German Models or Hungarian Truths?

It is not at all surprising that in the German reality of media reports, political debates, and social processes, this Hungarian policymaking is shown as being completely outdated and hardly compatible with the realities of modern life in Germany. However, the German political and media majority also gives a false, distorted, and one-sided depiction of Hungary. This approach stems from the fundamental German belief that this time they are on the right side of history, can assume moral superiority, reifying and spreading an opinion that is believed to be the only possible ethical choice, while ignoring all views that differ from it.

Therefore, when a conservative government in Hungary implements a programme that is contrary to these expectations, the consumers of an outraged German media establishment feel obliged to take a moral hammer to everything Viktor Orbán, his government, Hungarian conservatives, and also the vast majority of the Hungarian population represent. From this point of view, it does not seem unreasonable to attribute the fierce German reactions to Hungary’s actions primarily to the German zeitgeist,11 and for now, we do not take it personally.

Exclusion and Stigma

In general, the negative image of Hungary currently prevailing in Germany and Europe provides a summary explanatory model for why German conservatives have such reservations about Hungarian politics.12 They do not want to get caught up in the media, social, and political vortex that Hungarians are able to resist due to internal cohesion and constitutionality. When supporting Hungarian positions, German conservatives not only have to make significant discursive efforts, but sometimes also see the foundations of their own political projects as thereby threatened. The risk thus often seems too great for many.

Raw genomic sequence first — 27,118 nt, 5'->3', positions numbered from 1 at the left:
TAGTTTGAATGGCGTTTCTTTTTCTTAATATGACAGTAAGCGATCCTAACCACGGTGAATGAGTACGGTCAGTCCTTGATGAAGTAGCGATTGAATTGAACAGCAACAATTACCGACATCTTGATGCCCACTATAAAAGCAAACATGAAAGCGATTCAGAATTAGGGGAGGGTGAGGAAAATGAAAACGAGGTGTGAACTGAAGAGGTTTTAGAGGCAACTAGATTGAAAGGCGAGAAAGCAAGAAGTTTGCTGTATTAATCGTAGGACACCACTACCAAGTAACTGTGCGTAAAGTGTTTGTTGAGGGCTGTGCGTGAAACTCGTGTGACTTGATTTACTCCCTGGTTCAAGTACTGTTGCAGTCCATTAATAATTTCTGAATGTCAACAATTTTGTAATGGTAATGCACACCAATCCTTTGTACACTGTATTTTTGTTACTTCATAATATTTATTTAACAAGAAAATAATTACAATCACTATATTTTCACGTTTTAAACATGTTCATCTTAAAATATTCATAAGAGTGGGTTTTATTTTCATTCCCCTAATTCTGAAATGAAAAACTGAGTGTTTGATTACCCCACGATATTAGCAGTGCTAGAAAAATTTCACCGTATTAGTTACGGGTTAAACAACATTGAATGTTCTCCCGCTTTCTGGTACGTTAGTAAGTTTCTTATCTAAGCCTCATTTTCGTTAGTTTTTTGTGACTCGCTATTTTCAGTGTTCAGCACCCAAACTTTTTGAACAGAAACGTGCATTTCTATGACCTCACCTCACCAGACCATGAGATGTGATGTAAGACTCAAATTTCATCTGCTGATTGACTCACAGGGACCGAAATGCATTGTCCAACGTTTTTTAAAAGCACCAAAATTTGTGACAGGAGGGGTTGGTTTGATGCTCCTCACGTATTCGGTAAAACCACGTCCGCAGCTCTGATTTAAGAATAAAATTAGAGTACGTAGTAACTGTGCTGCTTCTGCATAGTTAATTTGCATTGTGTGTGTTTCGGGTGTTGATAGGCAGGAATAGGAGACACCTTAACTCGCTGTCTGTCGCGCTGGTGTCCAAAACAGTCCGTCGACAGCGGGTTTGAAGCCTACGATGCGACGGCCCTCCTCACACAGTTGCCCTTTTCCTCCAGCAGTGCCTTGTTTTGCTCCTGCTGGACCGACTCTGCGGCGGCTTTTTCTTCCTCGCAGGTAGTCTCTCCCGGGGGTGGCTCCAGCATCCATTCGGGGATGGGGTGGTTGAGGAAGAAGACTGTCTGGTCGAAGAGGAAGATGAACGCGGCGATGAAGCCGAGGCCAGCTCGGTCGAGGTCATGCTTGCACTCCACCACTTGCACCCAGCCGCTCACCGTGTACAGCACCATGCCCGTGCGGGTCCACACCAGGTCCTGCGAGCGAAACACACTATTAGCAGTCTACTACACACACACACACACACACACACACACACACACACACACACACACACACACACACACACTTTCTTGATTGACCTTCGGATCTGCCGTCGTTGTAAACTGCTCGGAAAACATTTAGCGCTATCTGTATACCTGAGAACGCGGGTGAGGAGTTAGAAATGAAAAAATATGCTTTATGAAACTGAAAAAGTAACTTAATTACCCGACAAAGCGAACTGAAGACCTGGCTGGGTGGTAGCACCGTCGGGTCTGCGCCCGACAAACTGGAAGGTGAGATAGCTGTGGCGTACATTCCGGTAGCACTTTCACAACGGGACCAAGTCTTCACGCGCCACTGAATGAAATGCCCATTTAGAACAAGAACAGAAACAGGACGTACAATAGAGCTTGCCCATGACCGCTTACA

In contrast to Hungary, social debates are determined almost exclusively by the left, and they also have control over academic, scientific, and intellectual life. Thus, any perceived or real solidarity with the ‘Orbán regime’ already marginalized by these forces is unforgivable and can be met with condemnation. The fact that only a few people want or are able to accept this seems logical and humanly understandable.


Despite hints to the contrary and numerous misunderstandings, the conservative Hungarian government is in fact implementing a classic liberal-conservative political programme. This programme is supported by the majority of Hungarian voters, who approve of the government’s measures, especially in the domains of family, migration, and economic policy. Hungary is on the right track in terms of the desired European strategic sovereignty and self-assertion in a changing global environment. As such, in left-wing, internationalist circles, this policy programme appears as a foreign body, and something that must be fought against. Their criticism can draw on a broad base of media and political support in Germany and throughout Europe, as well as on the scientific, social, media, and political elites that dominate Germany. At the same time, these attitudes are not independent of domestic political debates in Germany, in which Hungary is often presented as a negative example. Therefore, it is hardly surprising that conservative Hungarian policymaking is attacked with all available means. However, this policy reveals more about today’s Germany, its debates, and processes than it does about today’s Hungary.